A bed linen’s quality is largely depended by the quality of the fabric.

Many people like to feel the quality with their hands when buying bed linens at a retail store. Sometimes they think “a thin fabric is not good and will be worn out very soon.”

What’s the truth?

Actually, thickness of a fabric is decided by many factors as below:
1. Yarn Count
Yarn count means the length of one piece of 1 gram yarn. If the 1 gram yarn is 30 meters long, the yarn cout is 30s. The smaller this number, the thicker the yarn is. While a bigger yarn count means the fabric is thinner and feels softer and more comfortable. For example, a 21s yarn fabric is generally used for winter bedding products, such as the thickened brushed cotton sheets. A 40s fabric is usually used for spring and autumn bedding, while a 60s fabric is more suitable for summer! In fact, the higher the yarn count, the better quality for the raw material and processing!

2. Weaving Density
Weaving density refers to the total number of warp and weft yarns for per square inch (2.54*2.54 square centimeters). For example, 12868, also known as 128*68, means that there are 128pcs warp yarns and 68pcs weft yarns within 1 square inch, making the density 196 (128+68). If there are two fabrics with the same 40s fabric count, the higher the weaving density, the tighter the yarns are arranged! For example, the 14476 fabric is more delicate and thicker than the 12868 fabric. Therefore, the 14476 fabric is better in quality and more expensive in price than a 12868 fabric.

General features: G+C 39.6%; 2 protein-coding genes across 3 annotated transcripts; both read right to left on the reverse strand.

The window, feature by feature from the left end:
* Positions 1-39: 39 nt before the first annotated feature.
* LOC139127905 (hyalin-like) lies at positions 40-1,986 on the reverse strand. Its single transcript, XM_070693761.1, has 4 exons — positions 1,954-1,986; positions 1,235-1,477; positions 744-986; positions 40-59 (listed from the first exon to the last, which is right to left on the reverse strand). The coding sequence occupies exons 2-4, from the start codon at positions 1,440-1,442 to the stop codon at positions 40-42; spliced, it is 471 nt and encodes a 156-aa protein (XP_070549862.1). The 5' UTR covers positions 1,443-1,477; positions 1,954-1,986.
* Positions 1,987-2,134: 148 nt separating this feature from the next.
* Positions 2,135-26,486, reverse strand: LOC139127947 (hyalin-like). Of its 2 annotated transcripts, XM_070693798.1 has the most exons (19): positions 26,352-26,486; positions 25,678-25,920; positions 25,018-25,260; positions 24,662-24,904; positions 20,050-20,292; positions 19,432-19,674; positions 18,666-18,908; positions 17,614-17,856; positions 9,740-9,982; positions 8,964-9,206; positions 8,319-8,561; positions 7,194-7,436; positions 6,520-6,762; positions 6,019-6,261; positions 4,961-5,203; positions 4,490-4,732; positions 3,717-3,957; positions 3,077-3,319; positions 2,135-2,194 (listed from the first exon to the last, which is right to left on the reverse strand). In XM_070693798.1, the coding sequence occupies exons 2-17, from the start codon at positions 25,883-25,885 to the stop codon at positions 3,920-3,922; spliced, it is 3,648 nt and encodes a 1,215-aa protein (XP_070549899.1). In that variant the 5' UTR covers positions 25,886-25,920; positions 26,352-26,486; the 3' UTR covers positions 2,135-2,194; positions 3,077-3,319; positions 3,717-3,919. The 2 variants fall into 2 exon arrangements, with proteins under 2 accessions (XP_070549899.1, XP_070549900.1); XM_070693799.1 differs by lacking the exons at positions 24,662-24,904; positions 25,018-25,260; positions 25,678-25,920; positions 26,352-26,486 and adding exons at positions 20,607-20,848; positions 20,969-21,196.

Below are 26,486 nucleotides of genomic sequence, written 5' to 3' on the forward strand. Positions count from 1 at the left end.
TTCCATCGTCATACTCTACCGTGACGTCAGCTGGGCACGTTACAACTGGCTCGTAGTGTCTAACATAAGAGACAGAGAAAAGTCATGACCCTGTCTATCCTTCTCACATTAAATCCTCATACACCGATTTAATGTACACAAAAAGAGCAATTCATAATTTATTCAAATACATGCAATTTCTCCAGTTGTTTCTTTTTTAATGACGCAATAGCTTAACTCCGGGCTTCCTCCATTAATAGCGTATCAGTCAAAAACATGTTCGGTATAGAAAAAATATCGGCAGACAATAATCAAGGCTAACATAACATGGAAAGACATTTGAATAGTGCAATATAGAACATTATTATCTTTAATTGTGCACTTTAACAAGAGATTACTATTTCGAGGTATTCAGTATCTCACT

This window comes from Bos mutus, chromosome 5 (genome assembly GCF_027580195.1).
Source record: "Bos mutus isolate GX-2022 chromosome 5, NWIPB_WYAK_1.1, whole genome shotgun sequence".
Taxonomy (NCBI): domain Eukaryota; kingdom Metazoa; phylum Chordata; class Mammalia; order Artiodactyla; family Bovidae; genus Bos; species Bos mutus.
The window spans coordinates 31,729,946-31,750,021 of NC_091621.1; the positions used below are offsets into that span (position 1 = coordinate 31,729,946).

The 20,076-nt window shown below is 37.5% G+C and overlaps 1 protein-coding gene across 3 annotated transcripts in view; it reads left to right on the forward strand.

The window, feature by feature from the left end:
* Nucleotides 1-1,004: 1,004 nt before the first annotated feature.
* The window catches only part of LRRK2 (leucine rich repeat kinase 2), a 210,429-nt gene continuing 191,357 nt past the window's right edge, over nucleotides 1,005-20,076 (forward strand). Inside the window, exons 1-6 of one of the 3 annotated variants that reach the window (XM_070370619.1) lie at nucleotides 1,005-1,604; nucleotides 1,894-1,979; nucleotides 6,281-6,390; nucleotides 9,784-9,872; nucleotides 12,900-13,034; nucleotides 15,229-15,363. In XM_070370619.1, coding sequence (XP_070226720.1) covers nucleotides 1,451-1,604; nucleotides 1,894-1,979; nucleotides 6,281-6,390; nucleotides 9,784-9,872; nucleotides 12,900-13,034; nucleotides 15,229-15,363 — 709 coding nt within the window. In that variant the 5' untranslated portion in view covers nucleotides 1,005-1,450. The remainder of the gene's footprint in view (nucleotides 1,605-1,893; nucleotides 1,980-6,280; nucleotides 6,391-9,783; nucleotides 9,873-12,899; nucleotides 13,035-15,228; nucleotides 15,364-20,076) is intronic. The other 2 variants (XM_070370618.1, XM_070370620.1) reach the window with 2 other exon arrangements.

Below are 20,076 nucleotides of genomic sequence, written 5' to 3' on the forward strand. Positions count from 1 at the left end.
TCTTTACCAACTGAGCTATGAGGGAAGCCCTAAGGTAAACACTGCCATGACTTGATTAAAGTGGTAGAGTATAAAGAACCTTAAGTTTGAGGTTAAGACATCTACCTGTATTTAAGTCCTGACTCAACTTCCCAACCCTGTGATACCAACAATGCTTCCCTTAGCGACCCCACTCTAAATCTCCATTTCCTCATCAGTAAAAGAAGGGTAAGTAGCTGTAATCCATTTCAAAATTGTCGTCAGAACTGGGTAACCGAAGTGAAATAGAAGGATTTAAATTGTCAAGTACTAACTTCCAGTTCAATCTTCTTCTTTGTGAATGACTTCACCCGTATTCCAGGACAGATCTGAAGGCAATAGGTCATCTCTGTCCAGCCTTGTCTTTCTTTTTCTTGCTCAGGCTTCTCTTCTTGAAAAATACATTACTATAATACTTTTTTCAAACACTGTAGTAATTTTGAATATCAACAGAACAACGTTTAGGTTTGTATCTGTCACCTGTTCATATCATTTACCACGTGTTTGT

3. Fabric Structure

The third factor that affects the thickness of the fabric is the structure of the fabric. A fabric can be plain, twill or satin. Plain weave means the fabric is interlaced with one warp and one weft for each weave. Plain weave is the strongest and the thinnest weave, but is less softer and breathable than the other two weaving methods.

4. Fabric Processing
It’s not uncommon to see some good quality cotton fabrics with high gloss, mainly because of the mercerizing treatment. If there is no mercerization, the surface of the yarn is hairy, and the woven fabric out of it will certainly feel thicker. In addition, a mercerized fabric is of better performance in shrinkage and color fastness. So a mercerized fabric may feel thin.

To conclude, a bed linen’s quality depends on many factors like yarn count, weaving density, weaving method, etc. It’s not wise to decide the quality just relying on the feel of a fabric.